Exam 2

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cognitive-emotional theories of development

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cognitive-emotional theories of development

emphasize the role of cognitive processes and individual interpretations in shaping emotions

suggest that our emotions are not solely based on external events but are heavily influenced by how we perceive, interpret, and evaluate those events

Lewis & Lewis

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ecological/contextual theories of development

emphasize the importance of the environment, context, and social interactions in shaping an individual's emotions and emotional development

propose that emotions are influenced by the broader ecological and social contexts in which individuals live

Brofenbrenner and Lerner

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functionalist theories of development

focus on the adaptive and functional aspects of emotions

emotions have evolved to serve specific purposes or functions that aid an individual's survival and well-being

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differential emotion theories of development

emphasize that emotions are not just simple, reflexive reactions but rather complex, organized responses that serve adaptive functions

set of 6 basic or primary emotions that serve as the foundation for the wide range of human emotions

Izard, Tomkins

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psychodynamic theories of development

emphasize the role of unconscious processes, inner conflicts, and the influence of early experiences in shaping an individual's development

stage theories

Freud, Erikson

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organizational theories of development

emphasizes the idea that development occurs through a series of organized, interrelated stages and processes

early caregiving experiences and attachment patterns can have long-lasting effects on an individual's emotional and social development throughout their life

Sroufe

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developmental theoretical approaches

  • Psychodynamic (Freud, Erikson)  

  • Organizational (Emde, Sroufe)  

  • Differential emotions (Tomkins, Izard)  

  • Functionalism (Camras, Campos, K Barrett, Frijda)  

  • Cognition-emotion fusion (Micheal Lewis, Marc Lewis)  

  • Ecological/contextual (Brofenbrenner, Lerner)  

PFCOED

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psychodynamic developmental theories/theorists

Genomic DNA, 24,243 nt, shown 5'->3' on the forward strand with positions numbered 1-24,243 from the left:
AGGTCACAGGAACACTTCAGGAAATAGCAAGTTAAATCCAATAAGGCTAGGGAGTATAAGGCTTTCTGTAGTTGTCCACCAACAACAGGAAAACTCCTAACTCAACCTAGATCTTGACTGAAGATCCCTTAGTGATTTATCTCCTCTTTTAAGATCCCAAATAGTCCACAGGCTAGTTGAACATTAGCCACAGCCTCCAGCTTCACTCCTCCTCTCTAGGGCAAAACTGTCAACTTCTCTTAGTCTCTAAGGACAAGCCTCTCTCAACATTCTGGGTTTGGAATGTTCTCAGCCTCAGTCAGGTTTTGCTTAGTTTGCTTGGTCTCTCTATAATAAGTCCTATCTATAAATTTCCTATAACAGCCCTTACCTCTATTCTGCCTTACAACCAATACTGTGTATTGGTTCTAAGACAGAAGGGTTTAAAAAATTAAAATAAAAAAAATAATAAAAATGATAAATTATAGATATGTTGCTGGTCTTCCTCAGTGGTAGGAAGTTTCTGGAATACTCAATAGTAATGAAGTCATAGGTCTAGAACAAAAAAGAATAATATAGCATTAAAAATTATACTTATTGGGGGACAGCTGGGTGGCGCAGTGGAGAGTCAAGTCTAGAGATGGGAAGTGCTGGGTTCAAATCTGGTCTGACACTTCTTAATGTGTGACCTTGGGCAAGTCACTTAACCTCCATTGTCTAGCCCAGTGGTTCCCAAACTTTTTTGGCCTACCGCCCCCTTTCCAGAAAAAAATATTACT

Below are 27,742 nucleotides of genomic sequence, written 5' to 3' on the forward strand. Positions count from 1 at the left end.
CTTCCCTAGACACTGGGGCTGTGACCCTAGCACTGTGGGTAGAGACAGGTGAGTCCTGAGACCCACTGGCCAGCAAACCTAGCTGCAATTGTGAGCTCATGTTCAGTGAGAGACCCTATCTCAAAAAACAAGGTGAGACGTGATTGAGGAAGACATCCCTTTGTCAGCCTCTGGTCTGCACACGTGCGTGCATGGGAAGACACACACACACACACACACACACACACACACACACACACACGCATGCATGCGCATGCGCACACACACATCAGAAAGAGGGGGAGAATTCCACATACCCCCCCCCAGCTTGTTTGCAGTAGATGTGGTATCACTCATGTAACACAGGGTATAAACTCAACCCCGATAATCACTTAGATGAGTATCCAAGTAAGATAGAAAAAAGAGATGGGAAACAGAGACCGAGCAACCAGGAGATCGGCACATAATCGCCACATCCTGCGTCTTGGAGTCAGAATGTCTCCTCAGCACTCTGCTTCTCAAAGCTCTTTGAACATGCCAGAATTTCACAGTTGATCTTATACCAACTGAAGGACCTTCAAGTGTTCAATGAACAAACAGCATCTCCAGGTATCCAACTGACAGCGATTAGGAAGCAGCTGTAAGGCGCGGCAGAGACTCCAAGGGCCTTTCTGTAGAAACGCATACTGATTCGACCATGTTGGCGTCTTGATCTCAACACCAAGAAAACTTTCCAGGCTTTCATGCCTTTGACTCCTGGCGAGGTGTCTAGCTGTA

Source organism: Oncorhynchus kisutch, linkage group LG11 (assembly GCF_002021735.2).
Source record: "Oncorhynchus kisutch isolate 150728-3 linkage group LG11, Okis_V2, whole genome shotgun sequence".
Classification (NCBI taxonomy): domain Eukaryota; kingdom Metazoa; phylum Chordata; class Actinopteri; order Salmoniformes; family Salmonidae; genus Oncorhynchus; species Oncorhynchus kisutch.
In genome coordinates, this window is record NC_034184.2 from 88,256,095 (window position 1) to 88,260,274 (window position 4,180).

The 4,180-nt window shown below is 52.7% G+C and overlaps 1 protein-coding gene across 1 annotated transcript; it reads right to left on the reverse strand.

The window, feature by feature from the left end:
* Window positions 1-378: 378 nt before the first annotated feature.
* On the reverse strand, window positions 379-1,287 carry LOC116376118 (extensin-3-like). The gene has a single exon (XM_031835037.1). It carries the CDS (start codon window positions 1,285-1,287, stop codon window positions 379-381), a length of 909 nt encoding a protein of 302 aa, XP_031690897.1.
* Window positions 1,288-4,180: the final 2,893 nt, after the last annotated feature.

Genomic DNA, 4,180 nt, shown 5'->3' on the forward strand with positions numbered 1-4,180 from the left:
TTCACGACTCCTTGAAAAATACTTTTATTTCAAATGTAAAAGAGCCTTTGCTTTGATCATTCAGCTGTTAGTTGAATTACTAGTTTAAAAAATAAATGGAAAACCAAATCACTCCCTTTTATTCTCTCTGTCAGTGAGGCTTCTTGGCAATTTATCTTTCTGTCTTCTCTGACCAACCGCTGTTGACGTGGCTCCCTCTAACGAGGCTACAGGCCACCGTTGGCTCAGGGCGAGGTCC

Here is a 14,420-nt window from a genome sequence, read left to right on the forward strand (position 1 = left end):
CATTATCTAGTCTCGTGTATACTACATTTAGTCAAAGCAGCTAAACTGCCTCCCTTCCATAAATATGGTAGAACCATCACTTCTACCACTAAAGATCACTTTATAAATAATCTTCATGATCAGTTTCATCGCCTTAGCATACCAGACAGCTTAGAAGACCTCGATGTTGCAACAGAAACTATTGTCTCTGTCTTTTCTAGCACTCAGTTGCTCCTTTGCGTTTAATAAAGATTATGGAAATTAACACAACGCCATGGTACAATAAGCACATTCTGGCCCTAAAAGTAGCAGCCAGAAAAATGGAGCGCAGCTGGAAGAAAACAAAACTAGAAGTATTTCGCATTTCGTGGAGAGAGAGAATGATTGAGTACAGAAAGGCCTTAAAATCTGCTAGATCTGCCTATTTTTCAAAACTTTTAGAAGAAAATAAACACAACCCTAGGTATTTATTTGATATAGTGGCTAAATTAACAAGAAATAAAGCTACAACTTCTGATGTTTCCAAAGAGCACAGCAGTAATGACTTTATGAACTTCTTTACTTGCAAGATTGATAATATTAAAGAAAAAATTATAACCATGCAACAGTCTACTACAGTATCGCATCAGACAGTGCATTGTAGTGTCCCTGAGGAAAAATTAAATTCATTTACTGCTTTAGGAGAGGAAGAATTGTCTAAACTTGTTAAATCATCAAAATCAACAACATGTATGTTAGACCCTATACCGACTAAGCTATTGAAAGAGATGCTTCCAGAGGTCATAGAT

Freud’s theory & Erikson’s stage theory

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Freud’s psychodynamic theory of emotion

  • there is a dynamic tension between the id and the superego

  • emotions affect body and mind over long term 

  • popularized idea that childhood experience shapes adult emotional behaviour 

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psychodynamic Freudian stages

  • 0-1 - oral

  • 1-3 - anal

  • 3-6 - phallic

  • 6-12 - latency

  • 12-20 - early genital

  • 20-40 - genital

  • 40-65 - genital

  • 65+ - genital

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stages of Erikson’s stage theory

  • 0-1: trust vs mistrust

  • 1-3: autonomy vs shame/doubt

  • 3-6: initiative vs guilt

  • 6-12: industry vs inferiority

  • 12-20: identity vs role confusion

  • 20-40: intamacy vs isolation

  • 40-65: generativity vs stagnation

  • 65+: ego integrity vs despair

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social learning theory

idea that experience reinforces or punishes behaviours (emotions, thoughts, actions)

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organizational developmental theories/theorists

  • Sroufe

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Sroufe’s organizational approach

  • each emotion begins as a physiological prototype and differentiate into “precursors” of emotions

  • then eventually emerge as emotions by end of first year (due to cognitive developments) 

  • all emotions are expression of “tension” 

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stages of Sroufe’s organizational approach

0-3 months - psychological regulation

3-6 months - management of tension

6-12 months - establishing an effect attachment relationship

12-18 months - exploration and mastery

18-30 months - individuation (autonomy)

30-54 months - management of impulses, sex-role identification, peer relations

6-11 years - consolidating self concept, loyal friendships, effective same-sex peer group functioning, real-word competence

adolesence - personal identity, mixed gender relationships, intimacy

<p>0-3 months - psychological regulation </p><p>3-6 months - management of tension </p><p>6-12 months - establishing an effect attachment relationship</p><p>12-18 months - exploration and mastery </p><p>18-30 months - individuation (autonomy) </p><p>30-54 months - management of impulses, sex-role identification, peer relations </p><p>6-11 years - consolidating self concept, loyal friendships, effective same-sex peer group functioning, real-word competence </p><p>adolesence - personal identity, mixed gender relationships, intimacy </p>
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developmental differential emotion theory/theorists

  • associated with Izard

  • 10 fundamental emotions present at birth